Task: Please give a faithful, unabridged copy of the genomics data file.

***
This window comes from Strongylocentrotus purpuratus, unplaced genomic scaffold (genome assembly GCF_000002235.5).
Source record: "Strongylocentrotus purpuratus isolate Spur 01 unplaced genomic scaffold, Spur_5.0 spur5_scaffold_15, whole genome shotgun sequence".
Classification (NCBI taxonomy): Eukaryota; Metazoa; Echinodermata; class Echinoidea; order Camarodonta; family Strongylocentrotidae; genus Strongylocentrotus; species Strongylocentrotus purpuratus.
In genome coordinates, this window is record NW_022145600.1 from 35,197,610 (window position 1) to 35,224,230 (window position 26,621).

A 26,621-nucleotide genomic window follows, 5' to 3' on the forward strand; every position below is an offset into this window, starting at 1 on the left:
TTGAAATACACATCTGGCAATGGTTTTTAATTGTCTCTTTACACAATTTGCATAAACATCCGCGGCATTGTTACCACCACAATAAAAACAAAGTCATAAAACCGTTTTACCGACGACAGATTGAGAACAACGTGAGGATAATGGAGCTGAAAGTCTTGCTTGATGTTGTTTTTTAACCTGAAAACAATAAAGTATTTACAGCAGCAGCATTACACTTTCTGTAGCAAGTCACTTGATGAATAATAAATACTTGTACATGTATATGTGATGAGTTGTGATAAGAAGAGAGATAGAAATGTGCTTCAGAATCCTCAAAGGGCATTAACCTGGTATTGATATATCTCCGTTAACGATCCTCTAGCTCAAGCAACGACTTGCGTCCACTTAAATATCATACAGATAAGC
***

This window comes from Strongylocentrotus purpuratus, unplaced genomic scaffold (genome assembly GCF_000002235.5).
Source record: "Strongylocentrotus purpuratus isolate Spur 01 unplaced genomic scaffold, Spur_5.0 spur5_scaffold_15, whole genome shotgun sequence".
Classification (NCBI taxonomy): Eukaryota; Metazoa; Echinodermata; class Echinoidea; order Camarodonta; family Strongylocentrotidae; genus Strongylocentrotus; species Strongylocentrotus purpuratus.
In genome coordinates, this window is record NW_022145600.1 from 35,197,610 (window position 1) to 35,224,230 (window position 26,621).

A 26,621-nucleotide genomic window follows, 5' to 3' on the forward strand; every position below is an offset into this window, starting at 1 on the left:
TTGAAATACACATCTGGCAATGGTTTTTAATTGTCTCTTTACACAATTTGCATAAACATCCGCGGCATTGTTACCACCACAATAAAAACAAAGTCATAAAACCGTTTTACCGACGACAGATTGAGAACAACGTGAGGATAATGGAGCTGAAAGTCTTGCTTGATGTTGTTTTTTAACCTGAAAACAATAAAGTATTTACAGCAGCAGCATTACACTTTCTGTAGCAAGTCACTTGATGAATAATAAATACTTGTACATGTATATGTGATGAGTTGTGATAAGAAGAGAGATAGAAATGTGCTTCAGAATCCTCAAAGGGCATTAACCTGGTATTGATATATCTCCGTTAACGATCCTCTAGCTCAAGCAACGACTTGCGTCCACTTAAATATCATACAGATAAGC